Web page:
Dr. Dyson is a professor of physics at the Institute for Advanced Study at Princeton. His professional interests are in mathematics and astronomy. Among his many books are Disturbing the Universe, Infinite in All Directions, Origins of Life, From Eros to Gaia, Imagined Worlds, and The Sun, the Genome. Back in the day he was interviewed by Wired, this is what Dr. Dyson had to say about his daughter Esther’s time at Harvard:

As I could see she never did any studying or went to classes. . . So I said, “You know, I am paying tuition for you. And I find it a little bit surprising that you don’t seem to do any studying.” She told me, “Oh, no, Daddy, you don’t understand. You don’t come to Harvard to study. You come to Harvard to get to know the right people.”

Finally Dyson offers (and I couldn’t make this up if I tried), Harvard was ideal for her because they don’t care about the undergraduates. It’s essentially a graduate school; the undergraduates are left to sink or swim.

I utilize Dyson’s comments not to bash Harvard or any of the Ivy League schools. I quote Dyson because there is truth in what he says. If you are interested in social networking or climbing the social/professional ladder, the Ivys are the place to go. But remember that is what you are paying for and make use of it. If you are not going to make use of it, go to a public ivy or the school that has the best program of study you are interested in. This may sound like a rebuff of all Ivy League schools and it’s not. The Ivy League schools are often held up as the finest schools in the world and in many ways they are. All I’m saying is that from an undergraduate point of view, be careful to realize what it is you are paying for.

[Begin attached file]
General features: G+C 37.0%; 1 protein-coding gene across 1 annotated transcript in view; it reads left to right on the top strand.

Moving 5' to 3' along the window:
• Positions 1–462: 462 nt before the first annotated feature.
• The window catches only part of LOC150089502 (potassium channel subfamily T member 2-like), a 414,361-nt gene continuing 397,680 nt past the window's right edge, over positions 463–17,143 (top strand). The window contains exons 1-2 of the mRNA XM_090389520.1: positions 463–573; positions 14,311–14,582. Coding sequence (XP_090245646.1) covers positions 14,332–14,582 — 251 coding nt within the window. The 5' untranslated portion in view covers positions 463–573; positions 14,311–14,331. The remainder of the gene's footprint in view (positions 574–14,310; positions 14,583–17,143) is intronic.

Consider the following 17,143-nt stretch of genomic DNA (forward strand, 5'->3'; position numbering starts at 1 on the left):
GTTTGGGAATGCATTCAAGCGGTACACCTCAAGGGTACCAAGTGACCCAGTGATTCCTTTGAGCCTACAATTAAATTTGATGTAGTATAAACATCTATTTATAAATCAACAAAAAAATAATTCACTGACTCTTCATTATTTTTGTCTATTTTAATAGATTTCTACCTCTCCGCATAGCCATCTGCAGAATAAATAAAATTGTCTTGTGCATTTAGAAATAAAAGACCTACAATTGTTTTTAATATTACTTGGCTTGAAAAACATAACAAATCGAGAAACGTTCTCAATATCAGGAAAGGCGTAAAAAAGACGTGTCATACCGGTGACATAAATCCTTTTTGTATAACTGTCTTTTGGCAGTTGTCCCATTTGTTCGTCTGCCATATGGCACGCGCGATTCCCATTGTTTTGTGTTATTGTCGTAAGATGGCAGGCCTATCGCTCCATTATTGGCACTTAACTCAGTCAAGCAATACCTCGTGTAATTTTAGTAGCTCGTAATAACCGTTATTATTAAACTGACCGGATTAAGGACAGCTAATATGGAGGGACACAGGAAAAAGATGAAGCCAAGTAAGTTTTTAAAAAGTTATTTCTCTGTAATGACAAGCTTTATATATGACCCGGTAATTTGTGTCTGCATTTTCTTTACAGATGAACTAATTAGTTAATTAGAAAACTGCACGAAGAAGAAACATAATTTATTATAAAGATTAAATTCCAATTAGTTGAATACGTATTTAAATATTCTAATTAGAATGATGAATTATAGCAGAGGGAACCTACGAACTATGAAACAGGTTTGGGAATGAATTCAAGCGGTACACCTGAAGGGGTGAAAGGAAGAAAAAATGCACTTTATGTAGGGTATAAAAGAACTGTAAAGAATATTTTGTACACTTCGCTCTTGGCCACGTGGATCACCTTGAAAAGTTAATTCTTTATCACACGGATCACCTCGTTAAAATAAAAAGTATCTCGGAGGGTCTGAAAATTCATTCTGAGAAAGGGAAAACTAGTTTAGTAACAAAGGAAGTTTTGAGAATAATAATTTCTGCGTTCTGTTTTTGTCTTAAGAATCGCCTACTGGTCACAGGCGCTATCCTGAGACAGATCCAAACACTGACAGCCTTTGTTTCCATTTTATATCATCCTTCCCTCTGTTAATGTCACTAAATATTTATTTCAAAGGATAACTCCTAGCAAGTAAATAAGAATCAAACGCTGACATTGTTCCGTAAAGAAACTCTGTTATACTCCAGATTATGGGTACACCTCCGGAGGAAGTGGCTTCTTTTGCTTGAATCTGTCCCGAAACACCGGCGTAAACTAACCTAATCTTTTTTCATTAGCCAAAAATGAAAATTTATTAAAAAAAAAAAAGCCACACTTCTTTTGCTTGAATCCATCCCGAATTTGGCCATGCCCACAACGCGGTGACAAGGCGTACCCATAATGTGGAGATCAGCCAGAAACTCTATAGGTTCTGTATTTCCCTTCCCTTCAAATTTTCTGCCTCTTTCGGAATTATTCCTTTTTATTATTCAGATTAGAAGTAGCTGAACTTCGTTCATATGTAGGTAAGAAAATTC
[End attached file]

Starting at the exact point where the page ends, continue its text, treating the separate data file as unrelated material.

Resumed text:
9. Don’t choose a school; choose a program at the school.

There are two things to consider when selecting a school. The school will usually want to sell you on what a good school it is, and the overall quality of the institution is a factor, but the last two years you are at that school you are in a degree track. The quality of the degree track is what matters.